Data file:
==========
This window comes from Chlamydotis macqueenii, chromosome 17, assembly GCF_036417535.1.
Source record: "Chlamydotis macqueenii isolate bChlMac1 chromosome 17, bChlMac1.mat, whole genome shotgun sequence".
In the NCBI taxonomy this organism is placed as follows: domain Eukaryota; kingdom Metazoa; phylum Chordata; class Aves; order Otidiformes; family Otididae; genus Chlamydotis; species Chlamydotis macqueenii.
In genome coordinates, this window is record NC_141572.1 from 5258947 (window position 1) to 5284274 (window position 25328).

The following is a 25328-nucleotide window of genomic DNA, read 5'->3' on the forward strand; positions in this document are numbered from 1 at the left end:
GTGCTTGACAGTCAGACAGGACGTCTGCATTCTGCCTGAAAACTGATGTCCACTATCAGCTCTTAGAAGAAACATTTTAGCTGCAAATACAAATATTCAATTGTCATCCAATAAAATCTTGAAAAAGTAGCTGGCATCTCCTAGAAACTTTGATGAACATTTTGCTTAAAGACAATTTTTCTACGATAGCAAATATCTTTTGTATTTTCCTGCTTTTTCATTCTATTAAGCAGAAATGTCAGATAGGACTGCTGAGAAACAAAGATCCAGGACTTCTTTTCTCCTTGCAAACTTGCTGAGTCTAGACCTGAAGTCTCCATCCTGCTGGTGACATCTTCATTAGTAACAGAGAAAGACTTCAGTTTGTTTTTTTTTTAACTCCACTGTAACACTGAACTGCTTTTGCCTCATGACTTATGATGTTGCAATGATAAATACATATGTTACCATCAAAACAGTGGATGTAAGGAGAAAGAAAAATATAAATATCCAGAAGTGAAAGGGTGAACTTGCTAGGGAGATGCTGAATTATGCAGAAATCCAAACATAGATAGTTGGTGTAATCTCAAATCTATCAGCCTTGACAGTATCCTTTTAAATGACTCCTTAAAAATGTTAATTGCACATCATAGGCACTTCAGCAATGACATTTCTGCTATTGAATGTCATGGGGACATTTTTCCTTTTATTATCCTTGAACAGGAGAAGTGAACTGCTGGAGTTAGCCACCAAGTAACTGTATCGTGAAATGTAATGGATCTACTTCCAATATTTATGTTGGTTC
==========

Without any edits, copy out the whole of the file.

This window comes from Chlamydotis macqueenii, chromosome 17, assembly GCF_036417535.1.
Source record: "Chlamydotis macqueenii isolate bChlMac1 chromosome 17, bChlMac1.mat, whole genome shotgun sequence".
In the NCBI taxonomy this organism is placed as follows: domain Eukaryota; kingdom Metazoa; phylum Chordata; class Aves; order Otidiformes; family Otididae; genus Chlamydotis; species Chlamydotis macqueenii.
In genome coordinates, this window is record NC_141572.1 from 5258947 (window position 1) to 5284274 (window position 25328).

The following is a 25328-nucleotide window of genomic DNA, read 5'->3' on the forward strand; positions in this document are numbered from 1 at the left end:
GTGCTTGACAGTCAGACAGGACGTCTGCATTCTGCCTGAAAACTGATGTCCACTATCAGCTCTTAGAAGAAACATTTTAGCTGCAAATACAAATATTCAATTGTCATCCAATAAAATCTTGAAAAAGTAGCTGGCATCTCCTAGAAACTTTGATGAACATTTTGCTTAAAGACAATTTTTCTACGATAGCAAATATCTTTTGTATTTTCCTGCTTTTTCATTCTATTAAGCAGAAATGTCAGATAGGACTGCTGAGAAACAAAGATCCAGGACTTCTTTTCTCCTTGCAAACTTGCTGAGTCTAGACCTGAAGTCTCCATCCTGCTGGTGACATCTTCATTAGTAACAGAGAAAGACTTCAGTTTGTTTTTTTTTTAACTCCACTGTAACACTGAACTGCTTTTGCCTCATGACTTATGATGTTGCAATGATAAATACATATGTTACCATCAAAACAGTGGATGTAAGGAGAAAGAAAAATATAAATATCCAGAAGTGAAAGGGTGAACTTGCTAGGGAGATGCTGAATTATGCAGAAATCCAAACATAGATAGTTGGTGTAATCTCAAATCTATCAGCCTTGACAGTATCCTTTTAAATGACTCCTTAAAAATGTTAATTGCACATCATAGGCACTTCAGCAATGACATTTCTGCTATTGAATGTCATGGGGACATTTTTCCTTTTATTATCCTTGAACAGGAGAAGTGAACTGCTGGAGTTAGCCACCAAGTAACTGTATCGTGAAATGTAATGGATCTACTTCCAATATTTATGTTGGTTC